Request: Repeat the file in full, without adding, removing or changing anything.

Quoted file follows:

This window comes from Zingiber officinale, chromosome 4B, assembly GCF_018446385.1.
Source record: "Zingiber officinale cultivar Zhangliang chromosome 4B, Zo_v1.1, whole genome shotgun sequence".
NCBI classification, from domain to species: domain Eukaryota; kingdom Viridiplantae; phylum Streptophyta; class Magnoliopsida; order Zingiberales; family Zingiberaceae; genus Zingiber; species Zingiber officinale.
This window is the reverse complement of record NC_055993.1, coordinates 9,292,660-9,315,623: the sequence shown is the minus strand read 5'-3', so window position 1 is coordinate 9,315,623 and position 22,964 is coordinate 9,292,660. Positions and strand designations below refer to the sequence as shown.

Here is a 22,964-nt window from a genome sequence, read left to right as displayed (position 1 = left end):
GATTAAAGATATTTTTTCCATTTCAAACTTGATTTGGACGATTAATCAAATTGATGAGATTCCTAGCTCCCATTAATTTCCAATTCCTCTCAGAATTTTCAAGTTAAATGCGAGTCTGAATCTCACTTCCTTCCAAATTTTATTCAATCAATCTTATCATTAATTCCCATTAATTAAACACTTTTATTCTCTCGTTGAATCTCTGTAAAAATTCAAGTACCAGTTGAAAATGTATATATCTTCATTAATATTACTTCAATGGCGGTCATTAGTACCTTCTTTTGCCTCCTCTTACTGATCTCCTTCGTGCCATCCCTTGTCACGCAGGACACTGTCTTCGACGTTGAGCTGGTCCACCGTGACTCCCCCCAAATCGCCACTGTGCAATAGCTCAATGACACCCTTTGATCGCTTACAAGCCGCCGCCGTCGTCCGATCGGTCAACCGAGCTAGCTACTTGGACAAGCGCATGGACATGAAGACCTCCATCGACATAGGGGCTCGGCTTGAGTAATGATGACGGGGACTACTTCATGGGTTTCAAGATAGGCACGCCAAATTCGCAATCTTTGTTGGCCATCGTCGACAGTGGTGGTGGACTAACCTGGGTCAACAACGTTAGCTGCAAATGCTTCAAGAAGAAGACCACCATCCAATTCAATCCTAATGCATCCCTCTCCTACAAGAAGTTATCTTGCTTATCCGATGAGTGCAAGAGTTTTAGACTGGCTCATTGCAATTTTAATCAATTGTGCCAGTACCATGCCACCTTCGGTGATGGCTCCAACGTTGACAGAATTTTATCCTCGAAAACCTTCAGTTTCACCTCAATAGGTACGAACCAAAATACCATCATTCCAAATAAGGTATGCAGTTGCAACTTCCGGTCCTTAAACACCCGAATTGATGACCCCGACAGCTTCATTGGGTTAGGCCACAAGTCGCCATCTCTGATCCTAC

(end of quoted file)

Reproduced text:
This window comes from Zingiber officinale, chromosome 4B, assembly GCF_018446385.1.
Source record: "Zingiber officinale cultivar Zhangliang chromosome 4B, Zo_v1.1, whole genome shotgun sequence".
NCBI classification, from domain to species: domain Eukaryota; kingdom Viridiplantae; phylum Streptophyta; class Magnoliopsida; order Zingiberales; family Zingiberaceae; genus Zingiber; species Zingiber officinale.
This window is the reverse complement of record NC_055993.1, coordinates 9,292,660-9,315,623: the sequence shown is the minus strand read 5'-3', so window position 1 is coordinate 9,315,623 and position 22,964 is coordinate 9,292,660. Positions and strand designations below refer to the sequence as shown.

Here is a 22,964-nt window from a genome sequence, read left to right as displayed (position 1 = left end):
GATTAAAGATATTTTTTCCATTTCAAACTTGATTTGGACGATTAATCAAATTGATGAGATTCCTAGCTCCCATTAATTTCCAATTCCTCTCAGAATTTTCAAGTTAAATGCGAGTCTGAATCTCACTTCCTTCCAAATTTTATTCAATCAATCTTATCATTAATTCCCATTAATTAAACACTTTTATTCTCTCGTTGAATCTCTGTAAAAATTCAAGTACCAGTTGAAAATGTATATATCTTCATTAATATTACTTCAATGGCGGTCATTAGTACCTTCTTTTGCCTCCTCTTACTGATCTCCTTCGTGCCATCCCTTGTCACGCAGGACACTGTCTTCGACGTTGAGCTGGTCCACCGTGACTCCCCCCAAATCGCCACTGTGCAATAGCTCAATGACACCCTTTGATCGCTTACAAGCCGCCGCCGTCGTCCGATCGGTCAACCGAGCTAGCTACTTGGACAAGCGCATGGACATGAAGACCTCCATCGACATAGGGGCTCGGCTTGAGTAATGATGACGGGGACTACTTCATGGGTTTCAAGATAGGCACGCCAAATTCGCAATCTTTGTTGGCCATCGTCGACAGTGGTGGTGGACTAACCTGGGTCAACAACGTTAGCTGCAAATGCTTCAAGAAGAAGACCACCATCCAATTCAATCCTAATGCATCCCTCTCCTACAAGAAGTTATCTTGCTTATCCGATGAGTGCAAGAGTTTTAGACTGGCTCATTGCAATTTTAATCAATTGTGCCAGTACCATGCCACCTTCGGTGATGGCTCCAACGTTGACAGAATTTTATCCTCGAAAACCTTCAGTTTCACCTCAATAGGTACGAACCAAAATACCATCATTCCAAATAAGGTATGCAGTTGCAACTTCCGGTCCTTAAACACCCGAATTGATGACCCCGACAGCTTCATTGGGTTAGGCCACAAGTCGCCATCTCTGATCCTAC